On September 19, 2019, House Speaker Nancy Pelosi (D-CA) released H.R. 3, the Lower Drug Costs Now Act, to make a series of changes to Medicare to lower the price of prescription drugs. The bill must move through three committees - Energy and Commerce (jurisdiction over Medicare Part D and Medicaid); Ways and Means (jurisdiction over Medicare Part A and Part C); and Education and Labor (jurisdiction over ERISA/commercial markets) - before proceeding to the floor for a vote.
The legislation has four components:
- Direct federal pricing negotiations for a) insulin or b) at least 25 - and up to 250 - of the most expensive Medicare Part B and Part D drugs (which do not have generic competition) per year. Negotiated prices would be available to all payers, including the commercial market. A drug selected for negotiation would remain subject to annual negotiation until competition enters the market.
- Inflation caps on all Part B and Part D drug prices. If a manufacturer has raised the price of a drug in Part B or Part D above the rate of inflation since 2016, the company must either lower the price to or pay the entire price above the inflation in a rebate back to the U.S. Treasury.
- Cap Part D out-of-pocket costs for seniors and individuals with disabilities. The bill would create a $2,000 annual out-of-pocket cap for Medicare beneficiaries, eliminating the “donut hole” entirely.
- Reinvestment of savings from the bill into research and development for new treatments and cures, as well as into Medicare benefit expansion (vision, dental, etc.).
Rep. Kevin Brady (R-TX), the most senior Republican on the Ways and Means Committee, issued a press release stating: “[w]hile I’m confident Congress can work together to lower out-of-pocket drug costs for seniors and modernize the popular Medicare prescription drug program, this so-called government negotiation idea is more accurately a 'dictate or destroy' price control power that will halt valuable research into new life-saving medicines and give foreign countries dangerous influence over America’s health care system."
The Energy and Commerce Health Subcommittee has scheduled a hearing on the bill on September 25. The Ways and Means and Education and Labor Committees are expected to hold hearings on portions of H.R. 3 under their jurisdiction. With Congress scheduled to be in recess between September 27 and October 14, full Committee action before the three Committees is expected to occur the third or fourth weeks of October. H.R. 3 is likely to pass the House, but real legislative discussions will begin once the Senate determines its position on drug pricing.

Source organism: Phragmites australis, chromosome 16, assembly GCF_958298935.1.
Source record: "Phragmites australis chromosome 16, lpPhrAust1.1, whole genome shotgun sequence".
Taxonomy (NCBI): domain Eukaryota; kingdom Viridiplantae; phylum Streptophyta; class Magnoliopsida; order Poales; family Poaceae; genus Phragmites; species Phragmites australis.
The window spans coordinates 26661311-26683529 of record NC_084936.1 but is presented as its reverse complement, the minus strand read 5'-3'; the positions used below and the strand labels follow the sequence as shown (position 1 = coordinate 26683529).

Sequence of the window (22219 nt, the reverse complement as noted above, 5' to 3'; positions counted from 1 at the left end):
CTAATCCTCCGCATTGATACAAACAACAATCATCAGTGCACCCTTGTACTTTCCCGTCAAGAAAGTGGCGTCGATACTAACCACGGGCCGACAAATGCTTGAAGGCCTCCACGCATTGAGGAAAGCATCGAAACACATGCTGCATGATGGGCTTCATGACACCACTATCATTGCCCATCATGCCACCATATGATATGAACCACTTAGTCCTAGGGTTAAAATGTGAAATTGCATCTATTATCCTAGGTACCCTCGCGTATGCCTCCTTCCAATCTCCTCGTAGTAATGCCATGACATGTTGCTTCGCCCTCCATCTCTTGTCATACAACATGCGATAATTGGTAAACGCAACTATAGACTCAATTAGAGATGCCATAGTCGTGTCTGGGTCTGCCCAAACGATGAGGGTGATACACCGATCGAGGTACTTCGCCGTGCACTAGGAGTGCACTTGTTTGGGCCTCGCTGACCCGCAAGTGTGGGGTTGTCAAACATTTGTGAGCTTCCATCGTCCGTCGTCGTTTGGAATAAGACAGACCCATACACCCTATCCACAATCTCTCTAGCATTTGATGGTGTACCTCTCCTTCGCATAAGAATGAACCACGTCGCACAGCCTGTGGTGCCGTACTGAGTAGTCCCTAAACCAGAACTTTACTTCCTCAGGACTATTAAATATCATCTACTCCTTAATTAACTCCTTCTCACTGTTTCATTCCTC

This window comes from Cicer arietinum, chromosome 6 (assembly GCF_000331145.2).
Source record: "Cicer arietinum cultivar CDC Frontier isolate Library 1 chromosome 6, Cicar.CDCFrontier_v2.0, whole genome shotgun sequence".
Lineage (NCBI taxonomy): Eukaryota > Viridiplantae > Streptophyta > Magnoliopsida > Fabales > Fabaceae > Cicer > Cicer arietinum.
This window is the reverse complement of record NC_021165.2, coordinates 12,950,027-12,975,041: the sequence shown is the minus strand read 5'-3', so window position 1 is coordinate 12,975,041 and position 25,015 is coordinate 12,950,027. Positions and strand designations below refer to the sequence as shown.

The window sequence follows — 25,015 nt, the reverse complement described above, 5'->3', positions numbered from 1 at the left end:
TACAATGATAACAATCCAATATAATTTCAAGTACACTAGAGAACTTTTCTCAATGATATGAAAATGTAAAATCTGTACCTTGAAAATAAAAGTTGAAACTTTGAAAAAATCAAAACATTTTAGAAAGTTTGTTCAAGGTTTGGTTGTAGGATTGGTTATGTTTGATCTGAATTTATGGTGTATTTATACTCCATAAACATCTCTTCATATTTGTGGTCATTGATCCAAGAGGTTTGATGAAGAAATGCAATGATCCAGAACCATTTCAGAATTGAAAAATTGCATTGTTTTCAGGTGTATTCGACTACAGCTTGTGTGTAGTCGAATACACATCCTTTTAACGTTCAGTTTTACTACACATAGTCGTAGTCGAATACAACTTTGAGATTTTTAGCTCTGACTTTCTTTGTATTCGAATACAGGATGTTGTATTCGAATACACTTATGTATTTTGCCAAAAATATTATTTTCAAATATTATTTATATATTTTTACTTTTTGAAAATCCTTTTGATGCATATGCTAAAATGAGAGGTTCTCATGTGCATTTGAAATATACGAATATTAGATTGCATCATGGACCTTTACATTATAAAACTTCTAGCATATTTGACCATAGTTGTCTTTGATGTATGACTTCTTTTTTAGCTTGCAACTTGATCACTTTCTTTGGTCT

President Trump’s position will have a substantial impact on outcome of H.R. 3 in the Senate; unless he supports Speaker Pelosi’s approach, there is little chance the bill could get through the Senate. Senate Republicans are not enthusiastic about the bipartisan legislation approved by the Senate Finance Committee. Senate Finance Committee Democrats are supporting this bipartisan legislation and have not indicated support for provisions of H.R. 3. President Trump has tweeted that he liked Senate Finance Committee Chairman Grassley’s (R-IA) bill “very much,” but he also tweeted it was “great to see” the Speaker’s bill, urging a bipartisan approach.
As a result of extensive lobbying and advertising stemming from a significant disagreement within the healthcare industry, legislation to address “surprise” medical bills may now have little chance of enactment. Before the August congressional recess, House and Senate Committees with lead jurisdiction over the issue had each passed bipartisan legislation in response to consumer outcry that consumers have had to pay the balance when they inadvertently received care from an out-of-network provider. The Senate Health, Education, Labor, and Pensions (HELP) Committee approved S. 1895, the Lower Health Care Costs Act. Title I of this legislation addresses surprise medical billing and would include benchmark payments provision, under which health insurers would pay providers the median in-network contracted rate in the geographical area where care is provided. The House Energy and Commerce Committee amended and approved H.R. 3630, the No Surprises Act, which contained a similar benchmarking approach, with a bipartisan compromise “backstop” to allow a physician to appeal to an arbitrator. When Congress returned from its August recess, the expectation was that the House Education and Labor Committee would hold a hearing on surprise billing provisions under its jurisdiction (ERISA plans), and both chambers were expected to move forward with legislation. However, that hearing, and further action on surprise billing, has been stalled.
Opposition to setting benchmark rates was strong, and over the August recess, a so-called “dark-money” group called Doctor Patient Unity invested $27.5 million in advertising to counter the benchmark proposal and argue that arbitration was the only fair way to settle these disputes. In a last-minute lobbying push at the end of August, emergency physicians met with congressional staff, to urge the Senate to add an independent dispute resolution provision to S. 1895. Emergency physician advocates argued that a rate-setting approach alone would harm physicians’ leverage in price negotiations, drive smaller physician groups out of business, and result in hospital closures.
It was revealed that two physician staffing firms were the major funders of the Doctor Patient Unity group, and on September 16, House Energy and Commerce Chairman Frank Pallone (D-NJ) and ranking member Greg Walden (R-OR) sent letters to private equity firms that own physician staffing companies.